Presentation on theme: "Outcome 4 Alignment of Content, Instruction and Assessment."— Presentation transcript:
Outcome 4 Alignment of Content, Instruction and Assessment
Foundational Curriculum Terms Objectives: –By the end of this activity, participants will be able to: Recall and explain the definitions of foundational curriculum terms Organize foundational terms into a framework of logical relationships
Definitions are established Consistent definitions across the state Definitions are aligned with other Department initiatives and programs
Directions 1.Review definitions and cards. p73 2.Create a framework, visual representation (i.e., how the terms work together/can be logically organized). 3.Copy your framework onto a sheet of chart paper. 4.Post your framework, be prepared to explain. 5.Compare your framework to another model framework, discuss similarities and differences. 6.Change your framework if necessary, based on any new perspectives.
Alignment expert – Brad Neibling DVD
6 Understanding Alignment What is Alignment? –To paraphrase…The extent to which and how well all policy elements (e.g., content, instruction, and assessment) work together to guide instruction and, ultimately, student learning (Webb, 1997). –In other words…content, instruction, and assessments need to provide clear messages about the important goals and outcomes of the educational system. –Alignment information can be thought of as a characteristic of the relationship among content, instruction, and assessment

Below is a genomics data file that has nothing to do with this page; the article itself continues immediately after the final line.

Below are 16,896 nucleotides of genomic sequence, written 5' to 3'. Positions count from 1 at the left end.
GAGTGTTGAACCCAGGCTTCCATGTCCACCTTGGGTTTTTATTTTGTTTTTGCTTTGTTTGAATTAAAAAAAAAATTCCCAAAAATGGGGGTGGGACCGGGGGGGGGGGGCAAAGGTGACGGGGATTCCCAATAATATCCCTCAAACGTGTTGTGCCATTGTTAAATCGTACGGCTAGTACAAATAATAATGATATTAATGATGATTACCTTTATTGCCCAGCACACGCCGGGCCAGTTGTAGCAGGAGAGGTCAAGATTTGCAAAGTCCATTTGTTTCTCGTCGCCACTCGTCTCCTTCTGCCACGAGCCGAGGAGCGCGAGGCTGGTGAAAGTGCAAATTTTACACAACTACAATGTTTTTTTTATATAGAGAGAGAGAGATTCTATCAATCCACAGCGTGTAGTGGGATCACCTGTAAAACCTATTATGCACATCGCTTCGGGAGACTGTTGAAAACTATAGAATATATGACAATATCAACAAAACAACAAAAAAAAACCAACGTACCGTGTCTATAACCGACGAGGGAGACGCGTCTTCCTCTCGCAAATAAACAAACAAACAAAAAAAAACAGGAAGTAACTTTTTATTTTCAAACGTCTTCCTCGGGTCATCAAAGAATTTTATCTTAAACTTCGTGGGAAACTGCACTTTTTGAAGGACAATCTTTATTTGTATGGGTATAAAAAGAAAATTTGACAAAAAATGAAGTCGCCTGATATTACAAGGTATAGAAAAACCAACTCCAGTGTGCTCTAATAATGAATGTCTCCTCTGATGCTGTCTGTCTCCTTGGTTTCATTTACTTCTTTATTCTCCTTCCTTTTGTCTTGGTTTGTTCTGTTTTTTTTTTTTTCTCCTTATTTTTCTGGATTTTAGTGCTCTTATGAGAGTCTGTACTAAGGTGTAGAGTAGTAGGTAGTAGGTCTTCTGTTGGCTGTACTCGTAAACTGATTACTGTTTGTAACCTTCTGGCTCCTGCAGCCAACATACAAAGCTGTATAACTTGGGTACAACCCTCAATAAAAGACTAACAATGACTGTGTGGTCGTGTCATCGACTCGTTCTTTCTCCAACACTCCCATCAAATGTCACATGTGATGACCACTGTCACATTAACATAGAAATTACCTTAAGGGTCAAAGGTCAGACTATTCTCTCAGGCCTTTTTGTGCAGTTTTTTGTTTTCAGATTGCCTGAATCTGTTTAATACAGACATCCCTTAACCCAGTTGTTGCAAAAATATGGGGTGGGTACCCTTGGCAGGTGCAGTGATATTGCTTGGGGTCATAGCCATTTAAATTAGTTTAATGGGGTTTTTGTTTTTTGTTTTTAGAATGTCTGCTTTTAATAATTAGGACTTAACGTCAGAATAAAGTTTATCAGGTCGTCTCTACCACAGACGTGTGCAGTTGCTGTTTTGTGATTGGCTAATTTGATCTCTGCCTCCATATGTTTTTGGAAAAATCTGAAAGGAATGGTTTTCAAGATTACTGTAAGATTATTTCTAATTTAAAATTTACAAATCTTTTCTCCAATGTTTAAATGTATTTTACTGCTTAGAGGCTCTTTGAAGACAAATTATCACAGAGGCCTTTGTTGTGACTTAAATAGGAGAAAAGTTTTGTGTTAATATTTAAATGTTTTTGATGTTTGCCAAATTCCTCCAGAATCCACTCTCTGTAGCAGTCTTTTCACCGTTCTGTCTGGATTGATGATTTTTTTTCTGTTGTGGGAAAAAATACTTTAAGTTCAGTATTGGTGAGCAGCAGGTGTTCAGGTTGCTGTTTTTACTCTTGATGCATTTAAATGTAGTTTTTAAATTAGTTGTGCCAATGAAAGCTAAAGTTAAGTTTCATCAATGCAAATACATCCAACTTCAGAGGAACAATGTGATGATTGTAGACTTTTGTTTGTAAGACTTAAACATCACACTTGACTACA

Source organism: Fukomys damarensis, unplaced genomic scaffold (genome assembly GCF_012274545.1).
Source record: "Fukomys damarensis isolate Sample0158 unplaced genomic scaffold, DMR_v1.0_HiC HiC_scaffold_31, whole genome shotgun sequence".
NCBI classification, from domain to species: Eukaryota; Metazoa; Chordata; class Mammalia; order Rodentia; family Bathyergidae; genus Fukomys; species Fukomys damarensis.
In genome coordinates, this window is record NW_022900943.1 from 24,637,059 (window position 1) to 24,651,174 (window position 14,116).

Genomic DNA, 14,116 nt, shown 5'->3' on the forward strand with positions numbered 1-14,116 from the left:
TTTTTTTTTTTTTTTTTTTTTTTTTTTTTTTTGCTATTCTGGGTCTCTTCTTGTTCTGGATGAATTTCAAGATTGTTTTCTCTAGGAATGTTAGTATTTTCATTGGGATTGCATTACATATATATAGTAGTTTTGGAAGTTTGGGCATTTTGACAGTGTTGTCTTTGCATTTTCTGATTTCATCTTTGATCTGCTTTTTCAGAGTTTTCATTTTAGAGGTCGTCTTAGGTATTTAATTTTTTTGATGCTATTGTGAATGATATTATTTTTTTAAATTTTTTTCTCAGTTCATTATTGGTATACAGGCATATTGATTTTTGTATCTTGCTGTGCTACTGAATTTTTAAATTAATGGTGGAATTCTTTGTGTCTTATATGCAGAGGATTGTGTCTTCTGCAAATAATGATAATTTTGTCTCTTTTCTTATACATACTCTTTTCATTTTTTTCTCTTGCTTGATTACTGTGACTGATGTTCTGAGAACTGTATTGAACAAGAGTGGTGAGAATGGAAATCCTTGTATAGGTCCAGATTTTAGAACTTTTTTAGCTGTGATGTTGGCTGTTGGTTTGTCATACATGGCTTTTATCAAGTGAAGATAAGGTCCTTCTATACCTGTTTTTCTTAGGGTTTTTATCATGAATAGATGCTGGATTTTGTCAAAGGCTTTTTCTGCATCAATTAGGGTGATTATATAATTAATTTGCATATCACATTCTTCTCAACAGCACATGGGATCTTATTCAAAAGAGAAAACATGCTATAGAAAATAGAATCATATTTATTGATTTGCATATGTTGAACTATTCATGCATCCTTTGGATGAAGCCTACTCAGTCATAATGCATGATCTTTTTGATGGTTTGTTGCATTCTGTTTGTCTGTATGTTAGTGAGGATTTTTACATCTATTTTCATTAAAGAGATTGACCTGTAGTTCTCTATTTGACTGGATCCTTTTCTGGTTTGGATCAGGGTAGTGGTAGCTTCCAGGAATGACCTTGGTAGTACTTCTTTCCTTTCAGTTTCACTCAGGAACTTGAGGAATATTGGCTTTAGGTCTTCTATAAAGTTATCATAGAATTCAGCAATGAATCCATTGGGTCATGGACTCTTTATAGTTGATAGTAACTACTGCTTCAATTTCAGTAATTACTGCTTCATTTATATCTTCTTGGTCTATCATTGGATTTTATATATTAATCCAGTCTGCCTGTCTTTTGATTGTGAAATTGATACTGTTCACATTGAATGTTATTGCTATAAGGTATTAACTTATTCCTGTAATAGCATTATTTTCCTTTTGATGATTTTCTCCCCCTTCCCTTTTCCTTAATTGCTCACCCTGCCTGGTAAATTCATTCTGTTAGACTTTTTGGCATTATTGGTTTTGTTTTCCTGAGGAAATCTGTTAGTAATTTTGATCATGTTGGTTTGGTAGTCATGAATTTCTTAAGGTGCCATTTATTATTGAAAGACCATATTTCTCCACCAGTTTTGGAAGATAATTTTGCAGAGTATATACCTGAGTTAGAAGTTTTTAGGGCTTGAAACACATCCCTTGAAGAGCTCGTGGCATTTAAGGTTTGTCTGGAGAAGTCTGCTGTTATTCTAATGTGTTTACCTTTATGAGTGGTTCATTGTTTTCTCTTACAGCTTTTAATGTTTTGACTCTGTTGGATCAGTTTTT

7 Understanding Alignment DVD slides match The purpose of alignment work is to determine the extent to which content, instruction, and assessment are in agreement AND facilitate student learning. It’s not just an event…it’s a process!
8 Why Alignment is Important Aligned content, instruction, and assessment provide clear messages about important goals and outcomes. Conversely, when policy elements contradict each other, increased stress and pressure may be placed on educators and students.
9 Why Alignment is Important Having alignment data provides valuable information about system functioning to be used for improvement efforts. Poorly aligned instructional content with assessments can “result in our underestimating the effect of instruction on learning” (Anderson, 2002).
10 Why Alignment is Important What research tells us the impact of alignment on student outcomes –As alignment between what is taught and assessments increases, so to do student outcomes (e.g., Gamoran et al., 1997; Cohen, 1987). –This is true even for students with low achievement, low SES, and ethnically and culturally diverse groups. –Important to consider both topical/ conceptual information, as well as cognitive complexity when measuring alignment.
11 Alignment Logic and the Iowa Core Curriculum The Iowa Core Curriculum defines the Essential Concepts and Skill Sets students need to learn. The content of instruction should be guided by (aligned with) the Iowa Core Curriculum. Fair assessment practices means students are assessed on what they are supposed to learn (align assessments with the Iowa Core Curriculum). Fair assessment practices also means students are assessed on what they have will have or had an opportunity to learn (align assessments with instructional content).
12 Rationale for Alignment In other words… –figure out what to teach (i.e., the Iowa Core Curriculum), –teach it, and –assess it Because if we don’t… –we are being unfair, and –adults and children get confused and frustrated Instead, the goal of alignment with the Iowa Core Curriculum is to… –reduce confusion –improve opportunity to learn for students, and ultimately –improve outcomes for each and every student
Outcome 5: Professional Development to improve Content, Instruction, and Assessment
Iowa Professional Development Profile Aligns w/Outcome 5- Action 2 Need total score from profile to complete self- study